The largest shark that ever lived – Megalodon (The Meg) in New Zealand

The largest shark that ever lived – Megalodon (The Meg) in New Zealand

With today’s launch of the film The Meg, Curator of Vertebrates Alan Tennyson looks at what we know about the monster that grew to 18 metres and lived in New Zealand’s waters the megalodon ‘big tooth’ shark (Carcharocles megalodon).

In the spotlight: The Meg

The Meg, filmed in New Zealand and co-starring kiwi actors Cliff Curtis and Sophia Cai, follows a group of scientists who must stop a 23-metre long megalodon shark from terrorising a beach – sound familiar?

Many palaeontologists are enthusiastically welcoming the promotion of an extinct species in popular culture, even if the tale told in The Meg is pure fiction…

Are megalodon extinct?

Yes. They lived approximately 23 to 2.6 million years ago, so are long extinct.

How big was a megalodon?

Megalodon (meaning ‘big tooth’) was truly an enormous creature – easily the largest shark known to have existed. It’s thought they mainly ate whales, seals, and giant turtles.

Teeth have been found as large as 18cm tall, and it’s estimated megalodon could grow to a length of 18 metres. In comparison, the maximum body length recorded for the living great white shark (Carcharodon carcharias) is 6.1 metres.

Megalodon tooth and great white shark tooth held in hand
Megalodon tooth from Hawke’s Bay, left, and a great white shark tooth, right, 2018. Photo by Rachael Hockridge. Te Papa

Megalodon teeth in New Zealand

The cartilaginous make-up of the skeletons of sharks means that their fossil record is dominated by preserved teeth and occasional vertebrae.

We have firm evidence of the species in New Zealand as fossil teeth have been found in widespread sites in both the North and South Island.

The largest locally found tooth was collected at Waimumu in Southland and has a crown height of 12cm.

At least 20 fossilised megalodon teeth have been found in New Zealand, and their age covers most of megalodon’s 20-million-year reign over the seas.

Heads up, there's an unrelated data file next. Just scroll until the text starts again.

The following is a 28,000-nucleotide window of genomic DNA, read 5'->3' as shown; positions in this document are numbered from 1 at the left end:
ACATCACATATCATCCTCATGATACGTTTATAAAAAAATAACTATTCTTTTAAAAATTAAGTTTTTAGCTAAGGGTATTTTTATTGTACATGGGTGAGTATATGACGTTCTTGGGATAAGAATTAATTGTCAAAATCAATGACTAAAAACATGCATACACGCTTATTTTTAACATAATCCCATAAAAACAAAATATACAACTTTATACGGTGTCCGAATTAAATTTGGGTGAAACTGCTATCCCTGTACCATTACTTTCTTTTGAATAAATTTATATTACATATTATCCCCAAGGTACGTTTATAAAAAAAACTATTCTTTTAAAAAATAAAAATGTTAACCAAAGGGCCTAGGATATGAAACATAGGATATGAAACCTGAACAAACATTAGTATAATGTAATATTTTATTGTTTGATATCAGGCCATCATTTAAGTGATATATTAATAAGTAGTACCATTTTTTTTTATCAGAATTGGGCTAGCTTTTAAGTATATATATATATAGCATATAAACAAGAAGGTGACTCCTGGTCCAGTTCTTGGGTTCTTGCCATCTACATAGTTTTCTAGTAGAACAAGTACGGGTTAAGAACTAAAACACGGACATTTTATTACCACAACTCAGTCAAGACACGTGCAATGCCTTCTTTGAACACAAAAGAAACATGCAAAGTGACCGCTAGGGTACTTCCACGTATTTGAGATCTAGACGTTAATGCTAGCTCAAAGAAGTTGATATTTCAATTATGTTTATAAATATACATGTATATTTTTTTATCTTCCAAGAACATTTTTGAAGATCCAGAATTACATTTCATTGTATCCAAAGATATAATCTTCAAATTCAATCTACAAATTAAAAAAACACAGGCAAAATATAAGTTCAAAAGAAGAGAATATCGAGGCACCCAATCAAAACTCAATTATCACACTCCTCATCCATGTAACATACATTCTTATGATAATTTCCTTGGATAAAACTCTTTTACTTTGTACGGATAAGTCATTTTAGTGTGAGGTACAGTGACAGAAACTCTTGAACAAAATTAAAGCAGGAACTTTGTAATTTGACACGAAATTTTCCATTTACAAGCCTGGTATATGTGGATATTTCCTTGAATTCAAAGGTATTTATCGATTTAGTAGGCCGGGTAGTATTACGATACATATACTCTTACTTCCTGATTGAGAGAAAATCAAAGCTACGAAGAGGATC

Such teeth are rare, with only a single New Zealand specimen preserved in Te Papa’s collections (although specimens are common in some parts of the world and we also have teeth from Europe, North America, and Fiji).

Detail of the megalodon tooth
The finely serrated edge of a megalodon tooth. The small size of the serrations is a diagnostic feature of megalodon. Photo by Rachael Hockridge, 2018. Te Papa

Why megalodon became extinct

Why megalodon became extinct is not entirely clear but it coincides with a major global cooling event.

Megalodon preferred warmer waters, so oceanic cooling probably reduced its habitat.

This change was coupled with a major drop in sea levels as water became locked up in polar ice caps.

This greatly reduced the amount of shallow seas, which undoubtedly changed marine productivity and altered the evolution and habits of megalodon’s prey.

For example, baleen whales became enormous and shifted their distribution more towards the cool polar regions.

Competition with whale-eating cetaceans, such as Livyatan (a relative of the sperm whale with 36cm long teeth) and ancient killer whales (Orcinus citoniensis), and the (not particularly closely related) great white shark may also have contributed to megalodon’s extinction.

Alan’s son, Sam Tennyson, inside the jaws of Meg, 2018. Reading Cinemas Courtney Central, Wellington. Photo by Alan Tennyson

Further reading

New records of the Elasmobranch C. Megalodon (Agassiz) and a review of the genus Carcharodon in the New Zealand fossil record

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